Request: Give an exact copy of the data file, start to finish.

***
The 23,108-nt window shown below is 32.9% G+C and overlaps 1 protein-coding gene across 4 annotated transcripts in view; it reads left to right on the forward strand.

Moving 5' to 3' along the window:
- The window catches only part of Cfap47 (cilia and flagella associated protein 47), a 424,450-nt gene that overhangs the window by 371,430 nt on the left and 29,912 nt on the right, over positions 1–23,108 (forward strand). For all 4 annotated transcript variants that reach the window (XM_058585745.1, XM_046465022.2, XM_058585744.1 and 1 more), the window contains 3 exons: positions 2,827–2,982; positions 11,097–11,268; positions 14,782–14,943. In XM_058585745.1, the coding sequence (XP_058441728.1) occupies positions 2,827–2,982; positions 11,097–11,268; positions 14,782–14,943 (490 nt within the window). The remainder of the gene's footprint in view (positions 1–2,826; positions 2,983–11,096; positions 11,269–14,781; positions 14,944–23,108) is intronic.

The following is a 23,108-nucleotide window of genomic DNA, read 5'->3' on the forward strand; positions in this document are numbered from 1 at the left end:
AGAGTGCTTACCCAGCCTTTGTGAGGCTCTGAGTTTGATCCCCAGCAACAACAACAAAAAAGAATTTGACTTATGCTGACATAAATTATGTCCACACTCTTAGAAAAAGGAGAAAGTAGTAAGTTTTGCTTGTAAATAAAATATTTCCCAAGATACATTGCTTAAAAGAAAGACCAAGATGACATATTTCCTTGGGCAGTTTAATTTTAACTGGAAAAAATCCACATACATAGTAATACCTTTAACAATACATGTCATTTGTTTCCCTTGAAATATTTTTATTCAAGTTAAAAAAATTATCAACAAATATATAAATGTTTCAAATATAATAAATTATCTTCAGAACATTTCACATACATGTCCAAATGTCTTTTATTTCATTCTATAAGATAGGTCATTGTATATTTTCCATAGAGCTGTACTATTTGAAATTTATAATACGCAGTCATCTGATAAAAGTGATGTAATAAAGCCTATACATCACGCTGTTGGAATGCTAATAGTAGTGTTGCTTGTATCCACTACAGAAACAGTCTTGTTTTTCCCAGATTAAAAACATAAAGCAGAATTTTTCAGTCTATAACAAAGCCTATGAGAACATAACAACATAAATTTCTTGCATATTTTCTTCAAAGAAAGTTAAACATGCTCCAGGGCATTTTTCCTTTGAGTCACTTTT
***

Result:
The 23,108-nt window shown below is 32.9% G+C and overlaps 1 protein-coding gene across 4 annotated transcripts in view; it reads left to right on the forward strand.

Moving 5' to 3' along the window:
- The window catches only part of Cfap47 (cilia and flagella associated protein 47), a 424,450-nt gene that overhangs the window by 371,430 nt on the left and 29,912 nt on the right, over positions 1–23,108 (forward strand). For all 4 annotated transcript variants that reach the window (XM_058585745.1, XM_046465022.2, XM_058585744.1 and 1 more), the window contains 3 exons: positions 2,827–2,982; positions 11,097–11,268; positions 14,782–14,943. In XM_058585745.1, the coding sequence (XP_058441728.1) occupies positions 2,827–2,982; positions 11,097–11,268; positions 14,782–14,943 (490 nt within the window). The remainder of the gene's footprint in view (positions 1–2,826; positions 2,983–11,096; positions 11,269–14,781; positions 14,944–23,108) is intronic.

The following is a 23,108-nucleotide window of genomic DNA, read 5'->3' on the forward strand; positions in this document are numbered from 1 at the left end:
AGAGTGCTTACCCAGCCTTTGTGAGGCTCTGAGTTTGATCCCCAGCAACAACAACAAAAAAGAATTTGACTTATGCTGACATAAATTATGTCCACACTCTTAGAAAAAGGAGAAAGTAGTAAGTTTTGCTTGTAAATAAAATATTTCCCAAGATACATTGCTTAAAAGAAAGACCAAGATGACATATTTCCTTGGGCAGTTTAATTTTAACTGGAAAAAATCCACATACATAGTAATACCTTTAACAATACATGTCATTTGTTTCCCTTGAAATATTTTTATTCAAGTTAAAAAAATTATCAACAAATATATAAATGTTTCAAATATAATAAATTATCTTCAGAACATTTCACATACATGTCCAAATGTCTTTTATTTCATTCTATAAGATAGGTCATTGTATATTTTCCATAGAGCTGTACTATTTGAAATTTATAATACGCAGTCATCTGATAAAAGTGATGTAATAAAGCCTATACATCACGCTGTTGGAATGCTAATAGTAGTGTTGCTTGTATCCACTACAGAAACAGTCTTGTTTTTCCCAGATTAAAAACATAAAGCAGAATTTTTCAGTCTATAACAAAGCCTATGAGAACATAACAACATAAATTTCTTGCATATTTTCTTCAAAGAAAGTTAAACATGCTCCAGGGCATTTTTCCTTTGAGTCACTTTT